Based on the comparison of the group means, self users exhibited a greater tendency to purchase flowers from the traditional flower market. Regarding the behavioral difference in store choice, gift users seemed to focus on the criterion of availability of home delivery service considerably more than self users (Table 3).

Predictive validity of the discriminant variables.

To test the capability of classifying the participants in this study on the basis of self users and gift users, the predictive validity of the discriminant equation was investigated.

The discriminant equation formed with the variables shop windows, newspapers/magazines, personal preference, and word of mouth correctly identified a formidable 82.6% of self users and 32.2% of gift users. On average, 61.6% of all participants were successfully classified using this equation (Table 4).

Table 4.

Predictive validity of the discriminant equation performed with the variables for information sources, including shop windows, newspapers/magazines, personal preference, and word of mouth, as reported in Table 1, in the classification of self users versus gift users of flowers.

Table 4.

With the discriminant equation formed with the variables symbolic meaning, longevity, situational value, price discount, and product quality, an impressive 77.4% of self users were correctly distinguished from gift users, and 48.8% of gift users were correctly distinguished from self users. On average, 65.4% of all participants were correctly classified (Table 5).

Table 5.

Predictive validity of the discriminant equation performed with the criteria for the prepurchase evaluation of alternatives, including the variables symbolic meaning, longevity, situational value, price discount, and product quality, as identified in Table 2, in the classification of self users versus gift users of flowers.

Table 5.

With the discriminant equation formed with the variables of retail channel choice toward the traditional flower market as well as the store choice criteria of the availability of delivery service and store reputation, an overwhelming majority of 80.5% of self users were correctly distinguished from gift users, and 47.8% of gift users were correctly distinguished from self users. As a total, 66.9% of all participants were correctly classified (Table 6).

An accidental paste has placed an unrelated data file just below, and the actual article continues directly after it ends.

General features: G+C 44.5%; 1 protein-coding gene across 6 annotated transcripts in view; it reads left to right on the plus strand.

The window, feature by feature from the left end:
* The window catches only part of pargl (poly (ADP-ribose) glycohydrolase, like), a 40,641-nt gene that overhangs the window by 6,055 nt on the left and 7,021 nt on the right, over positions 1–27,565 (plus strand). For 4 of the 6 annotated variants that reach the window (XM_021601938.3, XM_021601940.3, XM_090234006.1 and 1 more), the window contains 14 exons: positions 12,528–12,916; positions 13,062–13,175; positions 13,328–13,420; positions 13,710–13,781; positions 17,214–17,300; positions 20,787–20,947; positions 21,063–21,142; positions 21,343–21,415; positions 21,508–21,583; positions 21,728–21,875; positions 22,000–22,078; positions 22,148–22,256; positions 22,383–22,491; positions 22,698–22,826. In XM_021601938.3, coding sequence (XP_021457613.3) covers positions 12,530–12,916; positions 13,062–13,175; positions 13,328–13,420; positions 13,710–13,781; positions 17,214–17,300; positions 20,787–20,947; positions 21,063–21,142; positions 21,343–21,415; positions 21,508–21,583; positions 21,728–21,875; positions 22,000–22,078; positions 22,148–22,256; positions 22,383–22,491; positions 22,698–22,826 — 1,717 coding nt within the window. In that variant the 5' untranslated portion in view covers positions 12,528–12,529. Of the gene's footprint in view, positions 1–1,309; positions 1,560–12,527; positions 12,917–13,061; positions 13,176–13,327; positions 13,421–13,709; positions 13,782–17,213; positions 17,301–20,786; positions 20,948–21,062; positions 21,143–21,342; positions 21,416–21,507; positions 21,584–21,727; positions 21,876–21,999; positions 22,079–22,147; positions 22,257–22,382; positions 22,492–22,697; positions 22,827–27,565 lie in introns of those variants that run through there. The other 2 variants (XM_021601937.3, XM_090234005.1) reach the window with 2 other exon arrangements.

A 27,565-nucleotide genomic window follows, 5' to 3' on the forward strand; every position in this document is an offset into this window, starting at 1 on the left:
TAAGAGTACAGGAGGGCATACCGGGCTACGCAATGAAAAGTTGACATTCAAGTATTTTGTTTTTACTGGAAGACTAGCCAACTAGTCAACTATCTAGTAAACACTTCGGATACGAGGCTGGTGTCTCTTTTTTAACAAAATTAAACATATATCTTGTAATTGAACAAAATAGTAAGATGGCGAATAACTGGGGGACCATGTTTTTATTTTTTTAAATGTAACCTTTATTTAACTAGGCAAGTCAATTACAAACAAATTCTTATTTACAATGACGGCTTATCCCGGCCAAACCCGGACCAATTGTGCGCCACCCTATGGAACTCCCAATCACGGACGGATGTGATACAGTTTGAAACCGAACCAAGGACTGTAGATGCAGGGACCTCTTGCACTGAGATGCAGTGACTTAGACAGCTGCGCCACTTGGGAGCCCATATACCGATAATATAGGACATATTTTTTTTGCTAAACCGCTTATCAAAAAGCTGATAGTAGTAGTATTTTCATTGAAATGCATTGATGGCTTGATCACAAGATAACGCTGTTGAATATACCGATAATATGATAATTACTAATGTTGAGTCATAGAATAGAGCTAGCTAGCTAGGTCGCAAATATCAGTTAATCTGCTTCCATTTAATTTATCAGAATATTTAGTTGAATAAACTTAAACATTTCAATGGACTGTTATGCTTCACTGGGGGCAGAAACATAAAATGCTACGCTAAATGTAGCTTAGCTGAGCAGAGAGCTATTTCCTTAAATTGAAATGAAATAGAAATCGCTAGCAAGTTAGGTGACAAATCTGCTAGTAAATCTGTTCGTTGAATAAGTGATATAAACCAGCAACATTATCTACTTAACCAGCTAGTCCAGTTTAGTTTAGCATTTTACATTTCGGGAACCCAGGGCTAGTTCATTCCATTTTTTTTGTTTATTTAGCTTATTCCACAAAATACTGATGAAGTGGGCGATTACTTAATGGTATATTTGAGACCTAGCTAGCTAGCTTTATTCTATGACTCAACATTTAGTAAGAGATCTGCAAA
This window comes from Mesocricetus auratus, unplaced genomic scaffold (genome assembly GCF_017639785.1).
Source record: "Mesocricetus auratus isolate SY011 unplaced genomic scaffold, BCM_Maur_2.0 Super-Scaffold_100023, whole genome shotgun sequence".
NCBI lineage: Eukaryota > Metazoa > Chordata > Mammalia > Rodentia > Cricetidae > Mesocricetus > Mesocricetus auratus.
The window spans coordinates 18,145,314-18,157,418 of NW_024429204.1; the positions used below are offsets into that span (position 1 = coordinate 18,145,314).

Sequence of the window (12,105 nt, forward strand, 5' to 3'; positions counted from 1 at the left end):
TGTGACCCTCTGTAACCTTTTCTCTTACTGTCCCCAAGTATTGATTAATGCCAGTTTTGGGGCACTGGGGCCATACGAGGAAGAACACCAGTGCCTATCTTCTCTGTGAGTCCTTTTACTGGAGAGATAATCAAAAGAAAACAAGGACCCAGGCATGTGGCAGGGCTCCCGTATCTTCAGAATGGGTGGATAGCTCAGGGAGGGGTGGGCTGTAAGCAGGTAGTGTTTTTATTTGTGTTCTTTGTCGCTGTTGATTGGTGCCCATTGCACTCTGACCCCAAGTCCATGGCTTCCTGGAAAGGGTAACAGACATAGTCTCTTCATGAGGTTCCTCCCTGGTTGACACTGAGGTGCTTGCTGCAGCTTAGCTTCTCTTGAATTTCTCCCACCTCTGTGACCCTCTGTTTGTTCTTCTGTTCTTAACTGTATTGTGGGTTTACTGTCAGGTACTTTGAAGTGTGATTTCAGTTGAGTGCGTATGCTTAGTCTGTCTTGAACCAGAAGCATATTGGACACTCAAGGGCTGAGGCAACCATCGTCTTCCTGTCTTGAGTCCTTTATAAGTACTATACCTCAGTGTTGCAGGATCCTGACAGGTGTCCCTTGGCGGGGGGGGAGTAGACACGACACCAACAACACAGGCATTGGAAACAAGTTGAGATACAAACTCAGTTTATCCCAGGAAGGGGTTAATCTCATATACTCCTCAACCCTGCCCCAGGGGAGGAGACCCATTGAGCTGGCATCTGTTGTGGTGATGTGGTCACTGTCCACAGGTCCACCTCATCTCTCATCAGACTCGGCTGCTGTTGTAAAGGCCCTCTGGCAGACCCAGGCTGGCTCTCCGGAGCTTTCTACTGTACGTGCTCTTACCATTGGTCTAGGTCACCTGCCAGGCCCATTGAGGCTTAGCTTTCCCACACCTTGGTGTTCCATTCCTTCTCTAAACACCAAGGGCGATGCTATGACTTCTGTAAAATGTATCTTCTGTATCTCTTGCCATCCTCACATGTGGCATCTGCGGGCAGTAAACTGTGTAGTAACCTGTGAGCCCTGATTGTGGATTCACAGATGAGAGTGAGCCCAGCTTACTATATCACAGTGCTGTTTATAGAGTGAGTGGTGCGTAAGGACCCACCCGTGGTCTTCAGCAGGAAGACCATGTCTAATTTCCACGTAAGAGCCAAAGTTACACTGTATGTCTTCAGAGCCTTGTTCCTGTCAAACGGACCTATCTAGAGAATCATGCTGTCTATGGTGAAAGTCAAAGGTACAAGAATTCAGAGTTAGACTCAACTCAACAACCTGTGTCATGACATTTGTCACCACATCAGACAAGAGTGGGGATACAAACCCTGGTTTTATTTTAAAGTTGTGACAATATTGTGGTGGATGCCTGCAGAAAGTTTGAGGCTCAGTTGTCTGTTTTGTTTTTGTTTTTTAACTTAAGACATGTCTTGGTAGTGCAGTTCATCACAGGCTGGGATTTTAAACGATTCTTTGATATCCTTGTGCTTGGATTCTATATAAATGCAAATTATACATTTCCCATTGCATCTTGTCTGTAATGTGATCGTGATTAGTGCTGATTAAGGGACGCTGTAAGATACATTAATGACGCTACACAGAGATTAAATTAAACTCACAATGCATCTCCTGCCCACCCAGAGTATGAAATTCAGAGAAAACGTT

Table 6.

Predictive validity of the discriminant equation performed with the variables for the choice of traditional flower markets as the preferred purchase channel and the availability of home delivery service as the criterion for store choice, as identified in Table 3, in the classification of self users versus gift users of flowers.

Table 6.

The discriminant equations established in this study had good discriminant power to distinguish self users from gift users, with 77.4% to 82.6% of self users being correctly identified. However, the discriminating power to distinguish gift users from self users was relatively poor, with a disappointing 32.2% to 48.8% of gift users being identified. This may have resulted from the characteristics of consumer behavior development in the floral market.

Market Facts, Inc. (1989) has identified four stages in the development of flower purchasing behavior. The first stage is the nonuser stage, in which no flowers are purchased. In the second stage, flowers are purchased as gifts, but personal purchases do not occur. In the third stage, personal purchases of flowers increase, whereas gift purchases of flowers remain at the same level or increase. In the final stage, a high proportion of flower gift purchases are made along with regular flower purchases for personal use. Evidently, when consumers begin to become floral consumers, for the most part they purchase flowers as gifts. As users evolve into heavy flower users, flower purchases for personal use occur and increase along with the same or increased flower gift purchases. A floral market segmentation study by Behe and Wolnick (1991a) also demonstrated that heavy flower users buy flowers for personal use or as traditional gifts, whereas light flower users are more likely to buy flowers for obligatory reasons or for traditional gift reasons, but seldom for personal use. From the aspect of consumer behavior development in the floral market, self users in this study were likely to display two types of purchasing behavior for flowers: the behavior of purchasing flowers for personal use and the behavior of purchasing flowers for gift giving. In other words, self users may have shared certain behavioral characteristics similar with gift users. This might very well explain the difficulty the discriminant equations established in this study had in distinguishing gift users from self users. In contrast, gift users had not yet developed into self users of flowers, nor did they have the behavior characteristics of purchasing flowers for personal use. Hence, self users were more easily distinguished from gift users.

Conclusion